Pick up a self-guided walking tour map while you’re at the museum and find your way to the murals created during the Great Depression.
Sugarite Canyon State Park is a pristine wilderness perfect for escaping into nature, whether you want to hike a mountain or enjoy a lakeside lunch.
Camping under the unfiltered night skies is another popular activity here.
Vermejo is a resort community on nearly 600,000 acres, but those who want to enjoy all the benefits should book a room here.
It’s a mix of wilderness, elegance, and history on a historic ranch once owned by Howard Hughes.
I want to back up to the Goat Hill attraction because there’s something more there than the historic Santa Fe Trail.
It’s also worth revisiting since a sign for the “Iridium Layer” probably won’t resonate unless you know what it means.
Without ruining too much of the story, this is what scientists believed an asteroid left behind when it smashed into the earth, killing the dinosaurs.
It’s on a line known as the KT Boundary.
This anomaly and several trails wind through the surrounding Climax Canyon Park.
Places to Avoid in Raton
Raton is a safe city with no dangerous neighborhoods or parts of town.
That’s a good thing, mostly because the town is too small to have a section to avoid.
If you’re traveling on I-25 in the winter, avoid starting your road trip without checking road conditions and the weather forecast.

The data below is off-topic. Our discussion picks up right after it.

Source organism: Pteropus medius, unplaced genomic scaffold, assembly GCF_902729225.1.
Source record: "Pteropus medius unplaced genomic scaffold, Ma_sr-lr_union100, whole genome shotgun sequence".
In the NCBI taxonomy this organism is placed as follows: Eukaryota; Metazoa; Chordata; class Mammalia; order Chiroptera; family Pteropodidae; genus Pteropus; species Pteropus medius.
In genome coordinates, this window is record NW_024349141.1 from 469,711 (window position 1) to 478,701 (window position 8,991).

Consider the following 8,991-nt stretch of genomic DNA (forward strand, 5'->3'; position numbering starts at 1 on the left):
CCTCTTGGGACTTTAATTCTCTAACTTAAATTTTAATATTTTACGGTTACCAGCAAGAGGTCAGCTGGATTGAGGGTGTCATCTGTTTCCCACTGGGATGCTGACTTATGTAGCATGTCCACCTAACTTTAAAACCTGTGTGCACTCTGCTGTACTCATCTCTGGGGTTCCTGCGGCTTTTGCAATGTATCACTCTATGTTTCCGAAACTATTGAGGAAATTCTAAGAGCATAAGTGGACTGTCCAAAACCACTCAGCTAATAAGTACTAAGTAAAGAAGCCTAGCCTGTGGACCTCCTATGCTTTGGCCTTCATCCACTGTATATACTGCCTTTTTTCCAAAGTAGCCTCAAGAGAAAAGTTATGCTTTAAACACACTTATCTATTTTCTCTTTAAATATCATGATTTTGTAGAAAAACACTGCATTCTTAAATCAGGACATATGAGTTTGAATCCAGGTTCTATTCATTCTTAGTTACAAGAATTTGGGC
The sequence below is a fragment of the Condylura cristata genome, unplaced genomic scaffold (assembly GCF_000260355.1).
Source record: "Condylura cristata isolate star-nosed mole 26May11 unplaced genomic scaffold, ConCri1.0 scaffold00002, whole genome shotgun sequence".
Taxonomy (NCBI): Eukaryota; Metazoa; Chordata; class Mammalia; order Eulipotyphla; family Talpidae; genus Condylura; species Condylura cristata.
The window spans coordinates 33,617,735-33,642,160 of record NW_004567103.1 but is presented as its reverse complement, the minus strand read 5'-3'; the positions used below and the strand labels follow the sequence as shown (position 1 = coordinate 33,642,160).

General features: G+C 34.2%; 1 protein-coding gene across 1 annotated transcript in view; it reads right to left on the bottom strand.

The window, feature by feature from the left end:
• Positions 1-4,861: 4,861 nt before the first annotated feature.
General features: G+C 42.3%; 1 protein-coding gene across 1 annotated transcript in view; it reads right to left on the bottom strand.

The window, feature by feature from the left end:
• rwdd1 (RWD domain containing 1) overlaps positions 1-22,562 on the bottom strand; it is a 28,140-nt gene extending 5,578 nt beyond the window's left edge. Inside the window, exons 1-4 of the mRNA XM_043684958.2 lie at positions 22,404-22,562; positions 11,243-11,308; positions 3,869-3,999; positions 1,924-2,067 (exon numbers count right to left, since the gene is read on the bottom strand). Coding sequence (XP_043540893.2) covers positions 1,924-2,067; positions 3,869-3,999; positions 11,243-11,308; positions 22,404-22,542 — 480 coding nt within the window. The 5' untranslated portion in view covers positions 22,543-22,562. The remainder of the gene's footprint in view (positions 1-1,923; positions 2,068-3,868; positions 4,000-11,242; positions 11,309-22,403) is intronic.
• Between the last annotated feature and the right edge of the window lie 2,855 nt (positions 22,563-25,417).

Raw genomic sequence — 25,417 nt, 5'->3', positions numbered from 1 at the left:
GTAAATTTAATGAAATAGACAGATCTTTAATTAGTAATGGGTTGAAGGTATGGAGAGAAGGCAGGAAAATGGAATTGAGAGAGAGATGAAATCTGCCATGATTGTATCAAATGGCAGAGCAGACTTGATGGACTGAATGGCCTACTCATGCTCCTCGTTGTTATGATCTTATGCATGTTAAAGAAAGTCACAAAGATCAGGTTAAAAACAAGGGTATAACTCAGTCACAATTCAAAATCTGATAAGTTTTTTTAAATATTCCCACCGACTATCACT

The pass can be closed because of winter storms, whiteout conditions, or treacherous roads.
Raton is one of the cities that is usually a start or end point for the closure.
An Amtrak train goes through a tunnel on Raton Pass, but much of the surrounding area is private land, and you shouldn’t hike on it.
There is a scenic view with some historical information on the Colorado side, just one mile north of the New Mexico border.
Also, when you look at the map for Climax Canyon Park, there appear to be roads on the “Scenic Highway.”
This is not a highway for cars.
The road is gravel, rocks, and mud.
ATVs and hikers are welcome but don’t try to drive the highway.
Another thing to check on a map is Route 555/York Canyon Road.
It goes through miles of beautiful mountainous regions, but it doesn’t go through to the other side.
After 34 miles, it turns into a dirt road on private property.
The only reason you would take that road is to visit Vermejo.